The smallest of details brings the harshest of reckonings. There were two minutes left of added time and, given Arsenal had both a one-goal lead and unhindered possession of the ball, a tentative foot in the Europa League semi-finals was theirs. Cédric Soares received possession in the left-back position but, instead of looking upfield, checked backwards and handed responsibility to Gabriel.
A heavy touch later and Jan Kuchta, a Slavia Prague substitute, had spooked Gabriel into slicing the ball off for a throw-in. Nineteen seconds after that Slavia had won a corner when Lukas Provod, their best player on the night, rattled the woodwork via Bernd Leno’s palms; a fraction over half a minute from there, Tomas Holes had powered in a header at the far post and Arsenal were left to wonder what would have happened if Soares had simply gone down the line.
“We made a bad decision playing the ball into an area where we got trapped,” Mikel Arteta said. Inwardly, in those moments after the Czech champions plundered their away goal, he had been raging. Visibly and audibly, his players picked over the bones of the sequence that had allowed Slavia to build up such a devastating head of steam. Arsenal will now have to save their season the hard way, a defenestration in Prague next week almost certainly rendering the next month meaningless, and to say the song is wearyingly familiar would be an understatement.
Put simply, they will get nowhere unless their moments of attacking brilliance are not cancelled out by sloppy decision making and a chronic inability to build on positions of strength. Their medium-term prospects are at stake and it is all the more maddening given there were passages here, albeit still too few in number, where it was just about plausible to envisage Pierre-Emerick Aubameyang lifting the trophy in Gdansk.
Even if Arsenal do reach the final, though, there is no guarantee Aubameyang would start. Arteta demonstrated that here by dropping him for the second time in a month, anonymous performances against West Ham and Liverpool likely to be the cause this time, and it spoke volumes that they did not find a cutting edge until his 78th-minute arrival.
Clear chances had been spurned and, while Slavia were competent in all departments and posed intermittent threats of their own, Arsenal should have opened up a lead. Aubameyang prodded wide from a decent position with virtually his first touch but seemed to justify Arteta’s gamble when, four minutes from the end of regulation time, he played his fellow substitute Nicolas Pépé through for a smart dinked finish over Ondrej Kolar.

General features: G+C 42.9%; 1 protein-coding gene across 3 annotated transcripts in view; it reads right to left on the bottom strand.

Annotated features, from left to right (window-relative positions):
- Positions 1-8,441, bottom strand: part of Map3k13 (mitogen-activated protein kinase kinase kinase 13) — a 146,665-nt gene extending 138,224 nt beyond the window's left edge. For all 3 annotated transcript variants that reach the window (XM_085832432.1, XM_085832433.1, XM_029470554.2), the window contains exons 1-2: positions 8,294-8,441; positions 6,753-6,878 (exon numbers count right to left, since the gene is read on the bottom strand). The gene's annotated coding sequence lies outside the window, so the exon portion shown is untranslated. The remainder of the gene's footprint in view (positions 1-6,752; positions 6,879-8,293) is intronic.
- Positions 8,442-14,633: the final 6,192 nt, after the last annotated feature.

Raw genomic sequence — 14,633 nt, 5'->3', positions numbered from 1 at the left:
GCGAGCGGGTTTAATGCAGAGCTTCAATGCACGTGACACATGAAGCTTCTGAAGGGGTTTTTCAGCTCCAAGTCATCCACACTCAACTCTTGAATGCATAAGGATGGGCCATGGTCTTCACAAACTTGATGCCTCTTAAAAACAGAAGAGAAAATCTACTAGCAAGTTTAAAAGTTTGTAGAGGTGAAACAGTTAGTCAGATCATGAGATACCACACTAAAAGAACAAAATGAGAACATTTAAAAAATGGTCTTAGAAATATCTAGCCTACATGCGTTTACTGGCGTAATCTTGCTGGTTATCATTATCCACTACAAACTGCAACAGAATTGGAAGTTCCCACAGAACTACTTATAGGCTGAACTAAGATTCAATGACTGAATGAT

“It was a big decision to leave some players out but we decided to play the team that had the best chance to start the game and have key players to change the game when needed,” Arteta said. “They did what we expected them to do.”
Nearly, but not quite. After Provod had seen that late rebound from the woodwork bundled behind, he swung a corner in towards the six-yard line and Pépé swiped a leg at the ball. But it flicked off his thigh and towards the far post, where the stand-in central defender Holes beat Soares to the ball and gave Leno no chance.
What a regret that might prove to be, but there are others. Arsenal never quite coordinated their press or their possession play in the first half but should have scored when the otherwise outstanding Bukayo Saka broke the offside trap and slotted wide with time to pick his spot. Shortly after the hour, with Arsenal pushing hard by now, Alexandre Lacazette stole possession near halfway and had the entire Slavia half at his disposal. He ran through and sized up his finish but, with Kolar advancing, lifted his shot against the bar. Would Aubameyang have made sure?
Between those two glaring opportunities, Willian had curled a 49th-minute free-kick against a post.
“I think we merit more than the result we got,” Arteta said. “The game was under control. We got the goal we wanted but we missed some big chances as well.”
Arsenal shoot themselves in the foot with such regularity, though, that it is difficult to know what they really deserve. Jan Boril and Petr Sevcik could both have given Slavia an outright lead during the second half; for all Arsenal knocked more insistently on the door after Arteta had flung on the cavalry, there was never quite a sense that their own was bolted shut. Then again, there rarely is. Arteta said the outcome “leaves a difficult taste”; a bitter end in seven days’ time would be even harder to swallow.